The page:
But one of its most ambitious artificial-intelligence powered efforts is its self-driving vehicle subsidiary, Waymo. What started as a "moonshot" side project has now become full-fledged company that's about to launch its own commercial autonomous ride-hailing service.

Waymo vehicles use high-powered AI computers to process image information as they drive. The brains of these computers not only process what's happening around them in real time, but they also learn from their experiences to become better drivers, and share that data across the fleet. Waymo's vehicles have logged 10 million miles on real roads, as well as more than 7 billion virtual miles in computer simulations, en route to creating one of the most advanced autonomous vehicle systems in the world.

Driverless cars aren't just a fun project for Alphabet; the company is dead serious about making money from Waymo. An Early Rider program underway in Phoenix, Arizona, allows members of the public to use its service for free, but Waymo says it will be launching a commercial version by the end of this year.

Analysts at Morgan Stanley think Waymo could be worth $70 billion by 2030, and suggest it could eventually be worth $175 billion if you add up its opportunities from the ridesharing service, an autonomous logistics business, and from licensing its technology to automakers.

Using AI for nearly every aspect of its business

Last, but certainly not least, Amazon has several major opportunities to benefit from AI, and its already using the technology to improve many of its businesses. For example, AI helps it recommend products you might like, impacts how offerings are ranked in search results, what deals it offers, and helps the company reduce fraud.

AI -- and in particular, a sub-field of AI called machine learning -- are so important to Amazon that CEO Jeff Bezos highlighted them in his 2017 shareholder letter, noting:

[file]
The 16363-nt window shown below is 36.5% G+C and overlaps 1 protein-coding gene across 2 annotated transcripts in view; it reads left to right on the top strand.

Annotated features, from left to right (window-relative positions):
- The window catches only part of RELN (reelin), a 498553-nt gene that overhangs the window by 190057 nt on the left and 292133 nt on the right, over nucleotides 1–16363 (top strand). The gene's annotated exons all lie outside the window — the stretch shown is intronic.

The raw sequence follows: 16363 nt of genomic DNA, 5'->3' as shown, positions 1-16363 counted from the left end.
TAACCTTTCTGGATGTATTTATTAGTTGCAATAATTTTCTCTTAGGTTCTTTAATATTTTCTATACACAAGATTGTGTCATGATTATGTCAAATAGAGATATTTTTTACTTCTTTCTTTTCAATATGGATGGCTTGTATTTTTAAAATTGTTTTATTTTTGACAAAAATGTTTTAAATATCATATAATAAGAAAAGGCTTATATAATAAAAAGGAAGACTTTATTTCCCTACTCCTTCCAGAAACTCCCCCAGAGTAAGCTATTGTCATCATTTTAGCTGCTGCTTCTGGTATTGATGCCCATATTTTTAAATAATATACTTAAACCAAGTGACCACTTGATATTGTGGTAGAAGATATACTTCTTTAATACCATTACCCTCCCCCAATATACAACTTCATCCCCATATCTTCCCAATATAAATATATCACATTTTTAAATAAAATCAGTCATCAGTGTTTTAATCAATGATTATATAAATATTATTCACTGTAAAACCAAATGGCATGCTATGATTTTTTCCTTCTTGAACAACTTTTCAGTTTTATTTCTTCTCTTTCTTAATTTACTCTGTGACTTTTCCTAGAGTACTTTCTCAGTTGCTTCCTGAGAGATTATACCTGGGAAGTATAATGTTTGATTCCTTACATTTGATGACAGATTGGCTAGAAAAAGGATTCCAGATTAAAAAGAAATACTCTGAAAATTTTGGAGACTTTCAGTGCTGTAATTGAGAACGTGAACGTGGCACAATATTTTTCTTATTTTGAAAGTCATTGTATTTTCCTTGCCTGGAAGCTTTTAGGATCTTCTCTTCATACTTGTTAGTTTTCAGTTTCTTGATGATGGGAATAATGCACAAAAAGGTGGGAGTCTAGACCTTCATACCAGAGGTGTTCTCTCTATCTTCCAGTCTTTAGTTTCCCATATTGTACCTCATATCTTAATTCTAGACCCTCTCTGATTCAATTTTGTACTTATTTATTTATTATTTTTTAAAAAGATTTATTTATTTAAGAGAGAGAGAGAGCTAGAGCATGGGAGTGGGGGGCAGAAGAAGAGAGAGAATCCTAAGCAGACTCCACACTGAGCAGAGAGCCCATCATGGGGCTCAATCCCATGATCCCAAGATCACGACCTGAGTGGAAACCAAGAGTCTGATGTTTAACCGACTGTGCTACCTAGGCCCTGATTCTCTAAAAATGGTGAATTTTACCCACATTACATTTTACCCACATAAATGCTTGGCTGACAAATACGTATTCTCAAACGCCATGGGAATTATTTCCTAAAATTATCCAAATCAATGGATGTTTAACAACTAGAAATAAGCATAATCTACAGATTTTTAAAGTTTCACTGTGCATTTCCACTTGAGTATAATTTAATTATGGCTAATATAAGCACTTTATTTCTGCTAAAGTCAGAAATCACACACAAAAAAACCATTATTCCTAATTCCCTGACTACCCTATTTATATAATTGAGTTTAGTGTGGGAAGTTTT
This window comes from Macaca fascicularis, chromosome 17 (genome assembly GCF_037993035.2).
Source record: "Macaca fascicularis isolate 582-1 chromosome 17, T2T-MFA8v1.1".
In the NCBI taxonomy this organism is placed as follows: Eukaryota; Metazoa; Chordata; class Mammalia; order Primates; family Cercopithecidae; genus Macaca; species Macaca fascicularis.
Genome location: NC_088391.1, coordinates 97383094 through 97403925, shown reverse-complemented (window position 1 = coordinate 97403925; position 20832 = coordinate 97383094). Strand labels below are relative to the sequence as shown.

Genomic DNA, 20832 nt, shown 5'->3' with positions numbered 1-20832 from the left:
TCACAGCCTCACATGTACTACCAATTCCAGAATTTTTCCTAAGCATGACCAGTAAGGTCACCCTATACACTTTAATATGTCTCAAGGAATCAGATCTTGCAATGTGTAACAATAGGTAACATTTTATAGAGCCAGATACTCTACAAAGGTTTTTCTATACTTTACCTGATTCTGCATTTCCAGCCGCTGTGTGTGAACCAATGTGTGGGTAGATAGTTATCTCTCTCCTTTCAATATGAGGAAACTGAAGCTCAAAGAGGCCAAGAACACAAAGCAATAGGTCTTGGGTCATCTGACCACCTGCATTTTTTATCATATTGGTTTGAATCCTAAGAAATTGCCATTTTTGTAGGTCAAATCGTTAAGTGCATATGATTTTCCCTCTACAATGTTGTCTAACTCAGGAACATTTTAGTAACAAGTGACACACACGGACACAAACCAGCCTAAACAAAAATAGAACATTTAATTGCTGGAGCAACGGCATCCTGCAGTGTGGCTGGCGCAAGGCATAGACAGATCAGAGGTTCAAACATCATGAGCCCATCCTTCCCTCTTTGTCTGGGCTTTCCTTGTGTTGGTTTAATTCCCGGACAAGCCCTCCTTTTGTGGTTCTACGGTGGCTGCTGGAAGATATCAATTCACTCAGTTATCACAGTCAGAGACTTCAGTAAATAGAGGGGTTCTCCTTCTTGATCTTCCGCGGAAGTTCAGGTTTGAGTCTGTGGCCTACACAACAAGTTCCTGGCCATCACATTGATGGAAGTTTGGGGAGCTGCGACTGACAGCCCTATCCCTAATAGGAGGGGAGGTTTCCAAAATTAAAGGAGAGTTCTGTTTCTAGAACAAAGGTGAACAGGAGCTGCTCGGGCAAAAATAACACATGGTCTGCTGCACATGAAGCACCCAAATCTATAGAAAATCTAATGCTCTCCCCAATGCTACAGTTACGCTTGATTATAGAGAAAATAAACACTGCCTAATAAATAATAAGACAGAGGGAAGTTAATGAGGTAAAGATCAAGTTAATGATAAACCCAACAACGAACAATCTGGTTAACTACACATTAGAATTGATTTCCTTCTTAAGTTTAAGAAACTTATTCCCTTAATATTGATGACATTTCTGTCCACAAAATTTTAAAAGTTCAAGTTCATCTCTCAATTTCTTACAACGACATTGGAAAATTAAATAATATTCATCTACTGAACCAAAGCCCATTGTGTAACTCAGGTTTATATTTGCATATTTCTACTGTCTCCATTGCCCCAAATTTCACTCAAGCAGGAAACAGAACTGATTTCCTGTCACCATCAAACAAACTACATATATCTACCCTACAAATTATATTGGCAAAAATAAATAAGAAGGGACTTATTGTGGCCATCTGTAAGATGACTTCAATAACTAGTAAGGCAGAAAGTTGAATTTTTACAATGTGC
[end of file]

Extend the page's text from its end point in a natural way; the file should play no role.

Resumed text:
At Amazon, we've been engaged in the practical application of machine learning for many years now. Some of this work is highly visible: our autonomous Prime Air delivery drones; the Amazon Go convenience store that uses machine vision to eliminate checkout lines; and Alexa, our cloud-based AI assistant.

One key way that Amazon is already benefiting from AI is through the Alexa virtual assistant in its Echo speakers. Echo owners can use the devices to play music, get answers to a broad range of questions, play games, or find out about the weather, but most importantly for the company, they can easily buy products from Amazon with just a few voice commands.

That might not seem like a big deal, but people who own Echo devices spend $400 more annually on the e-commerce site than the average Amazon Prime member, and buy eight more products each year than the average Amazon customer. The company could tack an additional $10 billion onto its top line annually by 2020 thanks to the devices, according to some estimates, and it's just a few years into its AI push.

A good time to buy

If you need any more evidence of how central artificial intelligence has  become in the tech universe, consider that a 2017 report from PwC forecast that AI could add nearly $15.7 trillion to the global GDP by 2030.

The companies above are already integrating AI into their businesses, and some are already reaping benefits on the top line. Investors looking for easy ways to tap into the growth potential of this technology -- without being overexposed -- should consider what NVIDIA, Microsoft, Alphabet, and Amazon are doing. And after the dip the overall tech sector took during the past several weeks, these AI stocks look more attractive than ever.

John Mackey, CEO of Whole Foods Market, an Amazon subsidiary, is a member of The Motley Fool's board of directors. Suzanne Frey, an executive at Alphabet, is a member of The Motley Fool's board of directors. Teresa Kersten, an employee of LinkedIn, a Microsoft subsidiary, is a member of The Motley Fool's board of directors. Chris Neiger has no position in any of the stocks mentioned. The Motley Fool owns shares of and recommends Alphabet (A shares), Alphabet (C shares), Amazon, Facebook, and Nvidia. The Motley Fool owns shares of Microsoft. The Motley Fool has a disclosure policy.